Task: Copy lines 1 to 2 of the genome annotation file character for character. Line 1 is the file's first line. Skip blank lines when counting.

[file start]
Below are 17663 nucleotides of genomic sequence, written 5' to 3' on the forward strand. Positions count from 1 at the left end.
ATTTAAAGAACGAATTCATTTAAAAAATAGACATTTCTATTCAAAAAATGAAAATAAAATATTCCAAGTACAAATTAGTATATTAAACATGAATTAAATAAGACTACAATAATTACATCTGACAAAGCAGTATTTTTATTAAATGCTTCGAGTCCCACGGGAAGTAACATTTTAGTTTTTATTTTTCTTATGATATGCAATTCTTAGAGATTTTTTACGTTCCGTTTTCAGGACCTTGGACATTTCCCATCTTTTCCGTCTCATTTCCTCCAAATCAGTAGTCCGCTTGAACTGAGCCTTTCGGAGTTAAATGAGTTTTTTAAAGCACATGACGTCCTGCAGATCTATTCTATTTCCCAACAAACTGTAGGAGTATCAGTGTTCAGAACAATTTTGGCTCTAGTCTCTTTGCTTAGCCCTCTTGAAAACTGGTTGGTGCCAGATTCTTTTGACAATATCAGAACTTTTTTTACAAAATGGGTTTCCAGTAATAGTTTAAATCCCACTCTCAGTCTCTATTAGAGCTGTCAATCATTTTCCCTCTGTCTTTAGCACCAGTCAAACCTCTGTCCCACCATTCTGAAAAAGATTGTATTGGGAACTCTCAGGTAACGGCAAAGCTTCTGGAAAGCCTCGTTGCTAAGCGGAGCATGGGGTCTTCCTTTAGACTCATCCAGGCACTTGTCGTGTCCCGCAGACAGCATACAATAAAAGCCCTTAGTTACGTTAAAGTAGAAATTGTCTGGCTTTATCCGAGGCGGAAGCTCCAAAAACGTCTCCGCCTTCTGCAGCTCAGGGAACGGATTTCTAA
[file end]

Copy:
Below are 17663 nucleotides of genomic sequence, written 5' to 3' on the forward strand. Positions count from 1 at the left end.
ATTTAAAGAACGAATTCATTTAAAAAATAGACATTTCTATTCAAAAAATGAAAATAAAATATTCCAAGTACAAATTAGTATATTAAACATGAATTAAATAAGACTACAATAATTACATCTGACAAAGCAGTATTTTTATTAAATGCTTCGAGTCCCACGGGAAGTAACATTTTAGTTTTTATTTTTCTTATGATATGCAATTCTTAGAGATTTTTTACGTTCCGTTTTCAGGACCTTGGACATTTCCCATCTTTTCCGTCTCATTTCCTCCAAATCAGTAGTCCGCTTGAACTGAGCCTTTCGGAGTTAAATGAGTTTTTTAAAGCACATGACGTCCTGCAGATCTATTCTATTTCCCAACAAACTGTAGGAGTATCAGTGTTCAGAACAATTTTGGCTCTAGTCTCTTTGCTTAGCCCTCTTGAAAACTGGTTGGTGCCAGATTCTTTTGACAATATCAGAACTTTTTTTACAAAATGGGTTTCCAGTAATAGTTTAAATCCCACTCTCAGTCTCTATTAGAGCTGTCAATCATTTTCCCTCTGTCTTTAGCACCAGTCAAACCTCTGTCCCACCATTCTGAAAAAGATTGTATTGGGAACTCTCAGGTAACGGCAAAGCTTCTGGAAAGCCTCGTTGCTAAGCGGAGCATGGGGTCTTCCTTTAGACTCATCCAGGCACTTGTCGTGTCCCGCAGACAGCATACAATAAAAGCCCTTAGTTACGTTAAAGTAGAAATTGTCTGGCTTTATCCGAGGCGGAAGCTCCAAAAACGTCTCCGCCTTCTGCAGCTCAGGGAACGGATTTCTAA